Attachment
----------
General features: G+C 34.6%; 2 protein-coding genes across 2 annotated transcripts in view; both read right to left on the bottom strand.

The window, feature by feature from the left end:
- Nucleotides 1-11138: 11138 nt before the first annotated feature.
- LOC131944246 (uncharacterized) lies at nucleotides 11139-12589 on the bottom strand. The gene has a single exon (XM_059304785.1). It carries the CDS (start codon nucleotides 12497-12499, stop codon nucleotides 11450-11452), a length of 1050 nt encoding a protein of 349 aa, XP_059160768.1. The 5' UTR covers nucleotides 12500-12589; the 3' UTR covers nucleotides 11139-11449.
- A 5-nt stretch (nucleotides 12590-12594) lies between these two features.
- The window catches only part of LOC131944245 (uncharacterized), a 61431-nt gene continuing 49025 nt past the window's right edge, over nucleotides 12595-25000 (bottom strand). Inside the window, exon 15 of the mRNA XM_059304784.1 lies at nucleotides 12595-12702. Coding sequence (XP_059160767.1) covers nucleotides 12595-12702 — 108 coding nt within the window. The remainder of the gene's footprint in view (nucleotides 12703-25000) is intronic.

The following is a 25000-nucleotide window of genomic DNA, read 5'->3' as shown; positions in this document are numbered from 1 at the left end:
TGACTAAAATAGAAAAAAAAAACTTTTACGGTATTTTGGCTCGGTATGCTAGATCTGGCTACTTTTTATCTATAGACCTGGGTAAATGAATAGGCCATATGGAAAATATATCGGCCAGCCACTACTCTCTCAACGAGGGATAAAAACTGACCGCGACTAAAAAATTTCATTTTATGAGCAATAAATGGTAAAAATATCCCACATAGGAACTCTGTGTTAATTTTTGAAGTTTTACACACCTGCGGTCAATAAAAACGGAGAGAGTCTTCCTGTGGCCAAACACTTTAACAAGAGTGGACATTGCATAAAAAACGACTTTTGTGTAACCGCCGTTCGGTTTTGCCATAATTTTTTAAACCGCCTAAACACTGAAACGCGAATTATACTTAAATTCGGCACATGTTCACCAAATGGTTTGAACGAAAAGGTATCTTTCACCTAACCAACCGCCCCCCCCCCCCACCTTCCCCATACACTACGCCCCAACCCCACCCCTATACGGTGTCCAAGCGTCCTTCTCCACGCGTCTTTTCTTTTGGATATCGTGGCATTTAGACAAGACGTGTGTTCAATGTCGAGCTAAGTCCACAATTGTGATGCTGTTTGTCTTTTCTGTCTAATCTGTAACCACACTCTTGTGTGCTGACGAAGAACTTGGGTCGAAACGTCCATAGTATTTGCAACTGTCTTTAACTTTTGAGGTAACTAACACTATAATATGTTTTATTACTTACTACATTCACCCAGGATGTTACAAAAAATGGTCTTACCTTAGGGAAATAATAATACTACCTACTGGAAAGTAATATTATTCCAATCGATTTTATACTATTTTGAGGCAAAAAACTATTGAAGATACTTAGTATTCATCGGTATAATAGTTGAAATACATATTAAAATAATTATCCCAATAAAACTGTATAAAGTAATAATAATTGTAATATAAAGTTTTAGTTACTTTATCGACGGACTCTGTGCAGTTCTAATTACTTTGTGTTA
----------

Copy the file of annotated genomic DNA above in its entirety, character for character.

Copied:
General features: G+C 34.6%; 2 protein-coding genes across 2 annotated transcripts in view; both read right to left on the bottom strand.

The window, feature by feature from the left end:
- Nucleotides 1-11138: 11138 nt before the first annotated feature.
- LOC131944246 (uncharacterized) lies at nucleotides 11139-12589 on the bottom strand. The gene has a single exon (XM_059304785.1). It carries the CDS (start codon nucleotides 12497-12499, stop codon nucleotides 11450-11452), a length of 1050 nt encoding a protein of 349 aa, XP_059160768.1. The 5' UTR covers nucleotides 12500-12589; the 3' UTR covers nucleotides 11139-11449.
- A 5-nt stretch (nucleotides 12590-12594) lies between these two features.
- The window catches only part of LOC131944245 (uncharacterized), a 61431-nt gene continuing 49025 nt past the window's right edge, over nucleotides 12595-25000 (bottom strand). Inside the window, exon 15 of the mRNA XM_059304784.1 lies at nucleotides 12595-12702. Coding sequence (XP_059160767.1) covers nucleotides 12595-12702 — 108 coding nt within the window. The remainder of the gene's footprint in view (nucleotides 12703-25000) is intronic.

The following is a 25000-nucleotide window of genomic DNA, read 5'->3' as shown; positions in this document are numbered from 1 at the left end:
TGACTAAAATAGAAAAAAAAAACTTTTACGGTATTTTGGCTCGGTATGCTAGATCTGGCTACTTTTTATCTATAGACCTGGGTAAATGAATAGGCCATATGGAAAATATATCGGCCAGCCACTACTCTCTCAACGAGGGATAAAAACTGACCGCGACTAAAAAATTTCATTTTATGAGCAATAAATGGTAAAAATATCCCACATAGGAACTCTGTGTTAATTTTTGAAGTTTTACACACCTGCGGTCAATAAAAACGGAGAGAGTCTTCCTGTGGCCAAACACTTTAACAAGAGTGGACATTGCATAAAAAACGACTTTTGTGTAACCGCCGTTCGGTTTTGCCATAATTTTTTAAACCGCCTAAACACTGAAACGCGAATTATACTTAAATTCGGCACATGTTCACCAAATGGTTTGAACGAAAAGGTATCTTTCACCTAACCAACCGCCCCCCCCCCCCACCTTCCCCATACACTACGCCCCAACCCCACCCCTATACGGTGTCCAAGCGTCCTTCTCCACGCGTCTTTTCTTTTGGATATCGTGGCATTTAGACAAGACGTGTGTTCAATGTCGAGCTAAGTCCACAATTGTGATGCTGTTTGTCTTTTCTGTCTAATCTGTAACCACACTCTTGTGTGCTGACGAAGAACTTGGGTCGAAACGTCCATAGTATTTGCAACTGTCTTTAACTTTTGAGGTAACTAACACTATAATATGTTTTATTACTTACTACATTCACCCAGGATGTTACAAAAAATGGTCTTACCTTAGGGAAATAATAATACTACCTACTGGAAAGTAATATTATTCCAATCGATTTTATACTATTTTGAGGCAAAAAACTATTGAAGATACTTAGTATTCATCGGTATAATAGTTGAAATACATATTAAAATAATTATCCCAATAAAACTGTATAAAGTAATAATAATTGTAATATAAAGTTTTAGTTACTTTATCGACGGACTCTGTGCAGTTCTAATTACTTTGTGTTA